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Traditional Día de los Muertos Food

Día de los Muertos is a holiday rich in Mexican tradition, so it's only fitting the food is just as celebrated. Many people know that Pan de Muerto is consumed during this time, but there are so many other traditional meals commonly eaten. 

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Mexicos' Day of the Dead or Día de los Muertos is an ebullient holiday, occurring from October 31 to November 2, that honors the lives of loved ones who have passed.

One of the most sacred customs of the holiday is the preparation of altars that serve as a tribute to the deceased. They're decorated with things that the person loved during their life, and food is a crucial component of the altars specifically and of Day of the Dead as a whole.

"During this time, people adorn these special altars—known as ofrendas—with cempasúchil (marigold) flowers, burning copal (incense), fresh pan de muerto (bread of the dead), fruits, candles, sugar or chocolate skulls, photographs and mementos of the departed," says Juan Aguirre, Executive Director of the Mexican culture non-profit Mano a Mano. "The food varies depending on the region."

The holiday showcases the breadth of Mexican cuisine, with a mix of savory dishes, sweet treats, bright colors, and strong spice depending on where in the country you're celebrating. Many of these traditional Day of the Dead foods are also made by Mexican communities in places like Los Angeles.

"This tradition is rooted in the native Mexican belief that life on earth is a preparation for the next world and of the importance of maintaining a strong relationship with the dead," Aguirre says.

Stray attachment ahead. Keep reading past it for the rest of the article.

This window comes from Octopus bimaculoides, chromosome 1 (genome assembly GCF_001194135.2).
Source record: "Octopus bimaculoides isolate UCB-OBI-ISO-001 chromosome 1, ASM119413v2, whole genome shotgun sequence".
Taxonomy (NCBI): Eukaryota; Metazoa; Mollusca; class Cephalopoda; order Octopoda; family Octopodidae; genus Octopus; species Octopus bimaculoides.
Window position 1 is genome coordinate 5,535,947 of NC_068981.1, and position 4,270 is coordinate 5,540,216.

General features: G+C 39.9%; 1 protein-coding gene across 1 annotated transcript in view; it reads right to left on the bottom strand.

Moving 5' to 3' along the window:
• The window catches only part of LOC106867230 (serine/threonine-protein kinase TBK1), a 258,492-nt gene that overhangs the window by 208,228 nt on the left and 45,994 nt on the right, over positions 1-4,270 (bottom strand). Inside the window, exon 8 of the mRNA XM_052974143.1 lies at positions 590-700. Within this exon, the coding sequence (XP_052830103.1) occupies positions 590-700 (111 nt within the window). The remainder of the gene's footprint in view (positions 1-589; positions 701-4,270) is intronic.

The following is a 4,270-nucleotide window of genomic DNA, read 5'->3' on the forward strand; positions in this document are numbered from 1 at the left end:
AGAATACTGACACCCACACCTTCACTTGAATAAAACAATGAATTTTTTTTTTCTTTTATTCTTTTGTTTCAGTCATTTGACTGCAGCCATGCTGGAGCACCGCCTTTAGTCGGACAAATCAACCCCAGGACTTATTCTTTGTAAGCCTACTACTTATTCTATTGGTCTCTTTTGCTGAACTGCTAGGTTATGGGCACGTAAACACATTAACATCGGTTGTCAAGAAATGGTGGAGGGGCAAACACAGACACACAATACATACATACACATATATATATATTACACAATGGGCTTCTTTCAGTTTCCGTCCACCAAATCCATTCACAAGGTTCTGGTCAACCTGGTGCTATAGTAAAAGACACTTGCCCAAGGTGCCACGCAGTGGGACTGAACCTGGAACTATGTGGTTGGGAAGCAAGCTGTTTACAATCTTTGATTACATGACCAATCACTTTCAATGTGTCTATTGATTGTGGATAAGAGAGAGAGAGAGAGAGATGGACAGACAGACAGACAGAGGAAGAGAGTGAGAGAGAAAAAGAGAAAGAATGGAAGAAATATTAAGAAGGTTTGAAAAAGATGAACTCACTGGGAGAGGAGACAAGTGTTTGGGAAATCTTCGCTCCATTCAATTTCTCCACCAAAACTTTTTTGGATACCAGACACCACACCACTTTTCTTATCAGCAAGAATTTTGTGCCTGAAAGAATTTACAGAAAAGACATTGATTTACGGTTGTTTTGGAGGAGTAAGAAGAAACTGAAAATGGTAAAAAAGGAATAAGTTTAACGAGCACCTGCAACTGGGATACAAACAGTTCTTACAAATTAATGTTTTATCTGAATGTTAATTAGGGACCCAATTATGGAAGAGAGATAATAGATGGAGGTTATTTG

"It’s not funereal, it’s not morbid, it’s not about being spooky. It’s about joy and color and flavor and celebration, all the mixed emotions," James Beard Award-winning chef Pati Jinich tells OprahMag.com. "It’s a very Mexican thing to have extreme sadness with extreme joy at the same time."

Whether you're trying to plan your own authentic Day of the Dead celebration or simply hoping to learn more about this sacred Mexican holiday, read on to explore the traditional dishes and culinary customs that bring Día de los Muertos to life.

Pan de Muerto
The most universal Day of the Dead item is the Pan de Muerto (or Bread of the Dead). Jinich explains that it's found all over the country, and that in recent years its popularity has led to it being more readily available throughout the fall. This "spongey, yeast-based egg bread" is now available with Nutella and whipped cream, though Jinich's preferred recipe incorporates orange blossom water.

"You used to be able to only get it a week before Day of the Dead and then during the three days of celebration," says Jinich, whose show Pati's Mexican Table airs this fall. "But people love it so much that in the last five or six years you can find it from the end of August through September and October."

Pan de Muerto is both made in the home and at bakeries around the country, with every baker approaching it in their own way. It's also known as pan dulce or sweet bread.

As you'll see, many of the holiday meals vary greatly by region, but this is one of the truly unifying Day of the Dead dishes.

"I would say that one thing that is never missing is that bread," Jinich says.

Calabaza en Tacha
Candied pumpkin is a Day of the Dead dish primarily associated with the Yucatan Peninsula, but it's popular around the country. Just like the holiday itself, calabaza en tacha has pre-Hispanic, Mayan roots.

Not dissimilar from American candied yams, calabaza en tacha is made from pumpkin chunks, cinnamon, piloncillo cane sugar, and/or brown sugar. It's often served with ice cream or cream, and unlike candied yams, is primarily a dessert dish.

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